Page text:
Google has been told by French court it has to pay a $112m fine, over forcing use of advertising tracking cookies on people’s devices
Alphabet’s Google division has suffered a setback in French courts, after it rejected an attempt to annual a stiff regulatory fine.
In December 2020 Google was issued fines totalling 100 million euros ($112m), the largest ever fine issued by the French data privacy watchdog (CNIL) at the time.
The CNIL at the time found that Google’s French websites didn’t seek the prior consent of visitors before advertising cookies were saved on computers, and said Google failed to provide clear information about how it intended to make use of them.
At the same time CNIL also had fined Amazon Europe 35 million euros over the same matter.
The French regulator said that it imposed the fines on both Amazon and Google because the firms had “placed advertising cookies on users’ computers, from the page (amazon.fr/search engine google.fr), without obtaining prior consent and without providing adequate information.”
The regulator felt that both companies had failed to clearly explain the cookies and how they would be used, and they failed to obtain user consent, resulting in breaches of Article 82 of the French Data Protection Act.
Both Google and Amazon said in December 2020 they did not agree with the CNIL over the matter.
Now Reuters has reported that France’s Conseil d’Etat, the country’s supreme administrative court, as saying on Friday that it upheld the watchdog fine on the US tech giant.
The court reportedly said in a statement that the 100m euros fine imposed by France’s CNIL data protection authority was proportionate.
“The Conseil d’Etat therefore rejects Google’s demand to annul the sanction,” it said.
And this is not the only fine levied against Google by CNIL.
Earlier this month CNIL imposed a 150 million euros ($169m) fine on Google, and 60m euros fine on Meta (Facebook), over complexities about refusing online cookies.
The CNIL said that after its investigations “the websites facebook.com, google.fr and youtube.com offered a button allowing the user to immediately accept cookies.
However, the websites did not provide an equivalent solution (button or other) enabling the Internet user to easily refuse the deposit of these cookies.
It found that “several clicks are required to refuse all cookies, against a single one to accept them.”
Both Google and Facebook have been ordered to give French users with a means of refusing cookies as simple as the existing means of accepting them.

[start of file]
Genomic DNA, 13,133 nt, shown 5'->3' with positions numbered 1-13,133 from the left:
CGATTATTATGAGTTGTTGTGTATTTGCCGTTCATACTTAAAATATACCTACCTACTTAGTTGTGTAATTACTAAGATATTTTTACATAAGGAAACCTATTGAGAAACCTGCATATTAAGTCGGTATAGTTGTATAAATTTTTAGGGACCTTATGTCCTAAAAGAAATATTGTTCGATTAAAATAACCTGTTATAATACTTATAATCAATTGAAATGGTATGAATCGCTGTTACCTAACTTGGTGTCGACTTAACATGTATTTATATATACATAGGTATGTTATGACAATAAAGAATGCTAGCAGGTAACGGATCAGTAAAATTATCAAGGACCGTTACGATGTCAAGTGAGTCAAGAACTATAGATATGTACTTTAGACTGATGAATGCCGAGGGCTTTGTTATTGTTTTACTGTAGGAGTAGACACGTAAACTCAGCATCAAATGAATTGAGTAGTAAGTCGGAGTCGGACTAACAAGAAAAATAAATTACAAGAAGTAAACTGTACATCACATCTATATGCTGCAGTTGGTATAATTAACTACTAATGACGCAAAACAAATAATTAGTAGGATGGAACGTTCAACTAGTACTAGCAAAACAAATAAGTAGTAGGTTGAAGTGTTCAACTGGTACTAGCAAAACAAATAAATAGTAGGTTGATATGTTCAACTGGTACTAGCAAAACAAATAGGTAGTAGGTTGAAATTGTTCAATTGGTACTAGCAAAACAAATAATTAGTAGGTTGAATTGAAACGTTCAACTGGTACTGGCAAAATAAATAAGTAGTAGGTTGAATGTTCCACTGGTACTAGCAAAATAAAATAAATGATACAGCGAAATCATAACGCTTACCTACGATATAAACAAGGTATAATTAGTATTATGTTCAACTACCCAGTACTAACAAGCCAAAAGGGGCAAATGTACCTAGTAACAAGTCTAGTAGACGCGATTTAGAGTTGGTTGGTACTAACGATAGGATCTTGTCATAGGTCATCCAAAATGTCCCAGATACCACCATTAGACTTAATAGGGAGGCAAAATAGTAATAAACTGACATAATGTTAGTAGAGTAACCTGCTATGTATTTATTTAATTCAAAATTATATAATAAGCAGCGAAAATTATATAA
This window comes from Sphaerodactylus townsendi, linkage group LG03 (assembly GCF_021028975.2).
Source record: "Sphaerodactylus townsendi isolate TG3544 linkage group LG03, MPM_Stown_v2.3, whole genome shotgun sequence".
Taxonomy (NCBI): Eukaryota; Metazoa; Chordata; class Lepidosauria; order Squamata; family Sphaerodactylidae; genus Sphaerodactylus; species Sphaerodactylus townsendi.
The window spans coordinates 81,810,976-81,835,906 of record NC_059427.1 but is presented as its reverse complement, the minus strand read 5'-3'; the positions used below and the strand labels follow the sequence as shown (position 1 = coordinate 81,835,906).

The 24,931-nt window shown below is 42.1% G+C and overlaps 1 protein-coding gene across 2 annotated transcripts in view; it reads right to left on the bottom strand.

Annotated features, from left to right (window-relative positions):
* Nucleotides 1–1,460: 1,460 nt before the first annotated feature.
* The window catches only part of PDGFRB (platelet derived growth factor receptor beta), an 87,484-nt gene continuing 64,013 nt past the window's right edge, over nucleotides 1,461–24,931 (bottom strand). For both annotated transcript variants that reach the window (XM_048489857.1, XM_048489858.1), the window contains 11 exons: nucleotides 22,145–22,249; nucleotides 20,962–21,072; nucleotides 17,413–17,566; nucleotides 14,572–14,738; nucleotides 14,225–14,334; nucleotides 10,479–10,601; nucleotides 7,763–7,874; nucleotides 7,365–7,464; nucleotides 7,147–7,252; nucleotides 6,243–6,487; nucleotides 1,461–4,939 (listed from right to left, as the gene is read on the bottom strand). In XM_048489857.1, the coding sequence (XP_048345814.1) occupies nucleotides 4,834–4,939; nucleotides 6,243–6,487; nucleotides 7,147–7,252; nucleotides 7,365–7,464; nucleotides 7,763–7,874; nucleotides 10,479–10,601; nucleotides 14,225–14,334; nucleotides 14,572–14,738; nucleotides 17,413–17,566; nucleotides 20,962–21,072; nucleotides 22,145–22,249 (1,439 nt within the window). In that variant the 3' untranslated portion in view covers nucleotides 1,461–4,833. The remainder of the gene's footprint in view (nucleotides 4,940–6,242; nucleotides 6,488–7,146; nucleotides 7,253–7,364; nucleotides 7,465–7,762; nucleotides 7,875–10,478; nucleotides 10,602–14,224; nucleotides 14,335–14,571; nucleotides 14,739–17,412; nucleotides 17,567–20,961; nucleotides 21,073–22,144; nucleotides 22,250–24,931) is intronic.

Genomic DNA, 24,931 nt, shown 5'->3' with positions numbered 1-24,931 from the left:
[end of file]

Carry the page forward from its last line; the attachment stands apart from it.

Cookies usage has become an increasingly controversial subject, as privacy campaigners point out that they track the web surfing habits of users in order to help advertisers deliver targetted advertising to users.
But annoying cookie pop-ups are ruining the web surfing experiences for millions of people.
Last September the British data protection watchdog, the Information Commissioner’s Office (ICO) urged all its fellow data protection and privacy authorities in G7 countries to overhaul cookie consent pop-ups.
But cookie regulation is a key pillar of the European Union’s data privacy regulation and a top priority for the CNIL, and change therefore is likely to be slow.
Previous Google fines
And it should be noted that Google has been repeatedly hit with multiple fines in France over the past few years.
In January 2019 for example Google was slapped with a 50 million euro fine for breaking EU privacy laws in France.
Then in September 2019 Google agreed to pay French authorities nearly 1 billion euros (or $1.1bn) to settle a fiscal fraud probe that began in 2015.
And then in June 2021 Google agreed to pay 220m euros to settle antitrust charges from French regulators that it unfairly favoured its own tools for buying and selling adverts.
More pain was to follow in July 2021, when the French Competition Authority (FCA) announced that because Google had allegedly failed to comply with the regulator’s orders on how to conduct talks with the country’s news publishers in a row over copyright, it had decided to fine Google 500 million euros (£429 million or $591m).